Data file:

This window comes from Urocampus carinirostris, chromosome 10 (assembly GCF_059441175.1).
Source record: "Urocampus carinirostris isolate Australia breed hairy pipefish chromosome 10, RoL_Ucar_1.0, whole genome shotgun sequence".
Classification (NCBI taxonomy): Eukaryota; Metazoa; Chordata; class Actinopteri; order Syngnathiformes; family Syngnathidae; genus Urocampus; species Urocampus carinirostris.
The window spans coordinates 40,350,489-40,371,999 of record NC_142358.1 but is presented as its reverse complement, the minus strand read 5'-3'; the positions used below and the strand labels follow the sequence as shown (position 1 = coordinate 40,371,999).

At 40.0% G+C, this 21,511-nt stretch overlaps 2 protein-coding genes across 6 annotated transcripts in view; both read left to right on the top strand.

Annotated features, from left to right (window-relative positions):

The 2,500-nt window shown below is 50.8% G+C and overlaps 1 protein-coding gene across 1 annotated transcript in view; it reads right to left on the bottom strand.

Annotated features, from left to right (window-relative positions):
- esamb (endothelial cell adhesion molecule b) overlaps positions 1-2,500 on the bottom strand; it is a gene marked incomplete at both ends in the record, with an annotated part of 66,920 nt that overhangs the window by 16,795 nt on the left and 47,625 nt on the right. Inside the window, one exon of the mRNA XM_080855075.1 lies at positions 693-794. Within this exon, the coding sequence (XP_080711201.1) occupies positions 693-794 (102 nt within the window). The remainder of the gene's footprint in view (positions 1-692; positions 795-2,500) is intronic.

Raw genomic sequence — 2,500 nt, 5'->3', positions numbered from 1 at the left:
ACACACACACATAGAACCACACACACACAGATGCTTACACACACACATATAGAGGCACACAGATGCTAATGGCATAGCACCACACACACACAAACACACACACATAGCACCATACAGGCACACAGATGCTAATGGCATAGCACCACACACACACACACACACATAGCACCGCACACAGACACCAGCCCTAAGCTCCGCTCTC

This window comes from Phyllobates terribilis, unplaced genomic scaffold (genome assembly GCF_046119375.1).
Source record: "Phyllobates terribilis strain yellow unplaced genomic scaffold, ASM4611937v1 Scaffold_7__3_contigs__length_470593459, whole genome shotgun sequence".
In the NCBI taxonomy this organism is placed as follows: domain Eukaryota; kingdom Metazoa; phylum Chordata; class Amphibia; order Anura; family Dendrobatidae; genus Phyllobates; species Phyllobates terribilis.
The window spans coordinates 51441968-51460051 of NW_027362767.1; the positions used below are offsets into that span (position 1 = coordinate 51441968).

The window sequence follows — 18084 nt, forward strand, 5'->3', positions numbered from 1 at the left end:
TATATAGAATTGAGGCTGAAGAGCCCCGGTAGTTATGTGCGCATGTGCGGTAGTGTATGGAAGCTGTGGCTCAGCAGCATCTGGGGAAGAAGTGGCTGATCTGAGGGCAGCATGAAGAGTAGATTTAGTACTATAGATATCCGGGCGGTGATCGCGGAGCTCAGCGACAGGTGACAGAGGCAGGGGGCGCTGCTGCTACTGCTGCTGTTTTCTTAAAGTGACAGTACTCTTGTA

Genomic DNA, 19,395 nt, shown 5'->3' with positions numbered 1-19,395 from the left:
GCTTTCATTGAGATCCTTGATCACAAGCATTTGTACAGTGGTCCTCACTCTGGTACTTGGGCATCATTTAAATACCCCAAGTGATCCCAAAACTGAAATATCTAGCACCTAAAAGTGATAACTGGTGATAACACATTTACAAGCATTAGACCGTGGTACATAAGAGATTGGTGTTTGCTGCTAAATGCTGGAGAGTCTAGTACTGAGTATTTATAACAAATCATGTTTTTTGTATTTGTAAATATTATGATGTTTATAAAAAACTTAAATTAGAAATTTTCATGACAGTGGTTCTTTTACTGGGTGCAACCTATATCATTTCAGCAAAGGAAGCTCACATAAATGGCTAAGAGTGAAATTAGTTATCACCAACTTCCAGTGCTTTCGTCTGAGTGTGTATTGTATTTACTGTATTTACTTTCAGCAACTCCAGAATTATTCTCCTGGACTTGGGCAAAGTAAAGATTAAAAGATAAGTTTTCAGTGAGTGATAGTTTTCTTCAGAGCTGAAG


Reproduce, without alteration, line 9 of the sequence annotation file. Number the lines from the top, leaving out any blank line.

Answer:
- esamb (endothelial cell adhesion molecule b) overlaps positions 1-2,500 on the bottom strand; it is a gene marked incomplete at both ends in the record, with an annotated part of 66,920 nt that overhangs the window by 16,795 nt on the left and 47,625 nt on the right. Inside the window, one exon of the mRNA XM_080855075.1 lies at positions 693-794. Within this exon, the coding sequence (XP_080711201.1) occupies positions 693-794 (102 nt within the window). The remainder of the gene's footprint in view (positions 1-692; positions 795-2,500) is intronic.